By Daniel Nguyen
Special to the Chronicle
Since the formation of the two-party system in America, third party candidates have suffered from the dominance of major party politics, especially since the emergence of televised debates.
Prominent third party candidates Jill Stein and Gary Johnson faced exclusion from the Sept. 26 presidential debate. It’s hard to overstate the importance of the first debate between Democratic Party candidate Hillary Clinton and Republican Party candidate Donald Trump.
There’s no doubt the past year has featured heated criticisms from both sides of the political divide. All of the public vitriol spewed between the two major parties built up to this climactic confrontation.
With each appearance, Clinton and Trump’s collective dominance delved deeper into the American collective consciousness, and Monday’s presidential debate, being the first of three, was the most media-charged of the election cycle thus far.
As demonstrated by the Democratic and Republican primary debates earlier this year, nominees who spoke the most garnered the largest amount of support. By depriving third party candidates a voice in the presidential debate, political diversity was effectively erased in favor of a dichotomous debate.
At this point in the election cycle, focus has narrowed from a plethora of major party candidates to the final two: diametrically opposed nominees who each inspire a good deal of their own unique controversy. With the highest disapproval ratings of any two party candidates in the nation’s presidential history, there is a clear need for more qualifying voices in the 2016 presidential race.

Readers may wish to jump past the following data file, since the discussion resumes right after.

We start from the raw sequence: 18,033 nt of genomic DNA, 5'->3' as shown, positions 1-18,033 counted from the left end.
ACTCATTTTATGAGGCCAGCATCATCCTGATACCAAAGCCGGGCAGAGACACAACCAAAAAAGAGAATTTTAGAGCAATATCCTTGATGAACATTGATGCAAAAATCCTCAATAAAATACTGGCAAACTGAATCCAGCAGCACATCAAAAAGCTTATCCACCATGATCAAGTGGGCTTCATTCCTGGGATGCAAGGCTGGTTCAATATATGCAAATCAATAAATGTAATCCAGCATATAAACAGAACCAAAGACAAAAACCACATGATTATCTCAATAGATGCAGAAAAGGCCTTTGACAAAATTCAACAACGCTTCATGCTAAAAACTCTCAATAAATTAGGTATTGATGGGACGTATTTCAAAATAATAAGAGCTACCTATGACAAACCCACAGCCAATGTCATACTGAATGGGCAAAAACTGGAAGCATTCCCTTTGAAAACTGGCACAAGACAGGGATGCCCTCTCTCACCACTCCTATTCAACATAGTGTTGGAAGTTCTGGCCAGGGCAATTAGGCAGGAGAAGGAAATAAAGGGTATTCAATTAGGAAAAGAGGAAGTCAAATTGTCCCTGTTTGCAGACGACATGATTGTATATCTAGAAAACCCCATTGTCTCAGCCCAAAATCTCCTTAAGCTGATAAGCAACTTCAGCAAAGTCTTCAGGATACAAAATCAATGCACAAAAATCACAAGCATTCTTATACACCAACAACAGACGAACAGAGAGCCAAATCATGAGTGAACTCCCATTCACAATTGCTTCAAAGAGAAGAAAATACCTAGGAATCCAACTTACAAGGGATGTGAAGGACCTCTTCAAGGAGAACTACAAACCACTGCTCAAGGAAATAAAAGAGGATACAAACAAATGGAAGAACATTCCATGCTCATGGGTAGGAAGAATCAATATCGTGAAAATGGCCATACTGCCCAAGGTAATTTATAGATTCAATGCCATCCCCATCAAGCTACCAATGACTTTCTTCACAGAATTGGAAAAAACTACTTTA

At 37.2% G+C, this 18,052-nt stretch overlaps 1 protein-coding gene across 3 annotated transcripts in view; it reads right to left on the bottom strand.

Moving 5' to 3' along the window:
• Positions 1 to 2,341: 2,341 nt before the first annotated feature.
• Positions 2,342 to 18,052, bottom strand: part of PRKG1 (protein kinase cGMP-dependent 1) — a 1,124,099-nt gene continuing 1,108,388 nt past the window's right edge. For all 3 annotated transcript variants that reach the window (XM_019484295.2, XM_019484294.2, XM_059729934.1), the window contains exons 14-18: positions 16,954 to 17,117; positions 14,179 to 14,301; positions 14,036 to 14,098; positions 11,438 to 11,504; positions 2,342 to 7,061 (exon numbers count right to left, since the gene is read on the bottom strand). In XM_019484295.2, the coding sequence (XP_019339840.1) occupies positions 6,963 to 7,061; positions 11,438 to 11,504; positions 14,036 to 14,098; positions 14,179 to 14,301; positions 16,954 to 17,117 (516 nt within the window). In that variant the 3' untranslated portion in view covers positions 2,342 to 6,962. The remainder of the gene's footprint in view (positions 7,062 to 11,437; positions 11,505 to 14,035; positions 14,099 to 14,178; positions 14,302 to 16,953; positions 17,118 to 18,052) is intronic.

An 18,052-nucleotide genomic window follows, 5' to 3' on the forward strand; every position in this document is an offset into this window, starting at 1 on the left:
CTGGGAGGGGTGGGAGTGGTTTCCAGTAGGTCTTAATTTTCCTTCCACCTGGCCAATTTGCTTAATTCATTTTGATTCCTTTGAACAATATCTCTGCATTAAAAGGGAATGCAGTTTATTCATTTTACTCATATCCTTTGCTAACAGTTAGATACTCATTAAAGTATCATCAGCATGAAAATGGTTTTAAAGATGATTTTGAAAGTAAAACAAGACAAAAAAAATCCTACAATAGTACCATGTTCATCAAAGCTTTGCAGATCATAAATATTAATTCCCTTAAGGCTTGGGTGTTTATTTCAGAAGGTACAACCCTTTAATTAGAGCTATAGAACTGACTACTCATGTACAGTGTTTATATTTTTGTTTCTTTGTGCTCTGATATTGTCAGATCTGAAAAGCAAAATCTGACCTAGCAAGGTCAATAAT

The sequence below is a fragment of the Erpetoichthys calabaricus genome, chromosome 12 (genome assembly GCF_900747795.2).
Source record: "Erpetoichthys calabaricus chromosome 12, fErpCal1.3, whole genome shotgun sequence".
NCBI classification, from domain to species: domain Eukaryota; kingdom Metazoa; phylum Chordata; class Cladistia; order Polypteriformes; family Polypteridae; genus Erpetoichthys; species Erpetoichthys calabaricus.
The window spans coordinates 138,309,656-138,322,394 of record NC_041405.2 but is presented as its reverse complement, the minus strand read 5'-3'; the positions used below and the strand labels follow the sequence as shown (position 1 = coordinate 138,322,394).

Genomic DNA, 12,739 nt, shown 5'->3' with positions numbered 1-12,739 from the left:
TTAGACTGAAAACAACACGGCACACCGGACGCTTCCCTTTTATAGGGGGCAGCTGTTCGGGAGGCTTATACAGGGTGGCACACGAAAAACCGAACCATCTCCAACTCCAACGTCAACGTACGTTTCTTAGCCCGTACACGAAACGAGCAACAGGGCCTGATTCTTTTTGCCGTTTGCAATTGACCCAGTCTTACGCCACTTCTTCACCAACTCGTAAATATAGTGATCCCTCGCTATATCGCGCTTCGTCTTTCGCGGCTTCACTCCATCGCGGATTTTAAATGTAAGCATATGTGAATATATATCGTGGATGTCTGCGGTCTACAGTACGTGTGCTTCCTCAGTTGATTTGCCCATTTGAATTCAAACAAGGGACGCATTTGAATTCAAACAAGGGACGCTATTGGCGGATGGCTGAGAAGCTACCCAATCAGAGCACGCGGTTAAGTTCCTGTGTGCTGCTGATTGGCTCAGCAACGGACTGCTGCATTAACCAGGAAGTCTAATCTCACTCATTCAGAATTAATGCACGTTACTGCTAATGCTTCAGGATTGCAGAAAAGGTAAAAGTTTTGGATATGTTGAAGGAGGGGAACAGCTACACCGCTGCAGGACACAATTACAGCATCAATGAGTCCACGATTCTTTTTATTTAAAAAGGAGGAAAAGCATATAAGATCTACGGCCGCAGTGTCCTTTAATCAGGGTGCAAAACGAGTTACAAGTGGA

So why have third party candidates experienced exclusion from presidential debates? The Commission on Presidential Debates instated a minimum viable polling number of 15 percent for candidates participating in major debates. The commission itself operates under the control of the two major political parties, and presidential debates are sponsored by private entities who have garnered criticism in the past.
Propounding the principal of free speech in a democratic society, a large amount of millennial voters have taken a shine to third party candidates. The result has drained supporters from both political parties. This phenomenon is not new, third party candidates have played a major role in shifting voter support in the past. In the 2000 presidential election, the popularity of Green Party candidate Ralph Nader and Reform Party candidate Pat Buchanan cost then Vice President Al Gore the presidential office.
With less than 50 days to the general election, Monday’s presidential debate has helped shape the public’s opinion on the presidential race. Excluding third party candidates from the debate unfairly obscures American public voting perception and deprives the general public of their right to deliberate decision in the most consequential race in the world.
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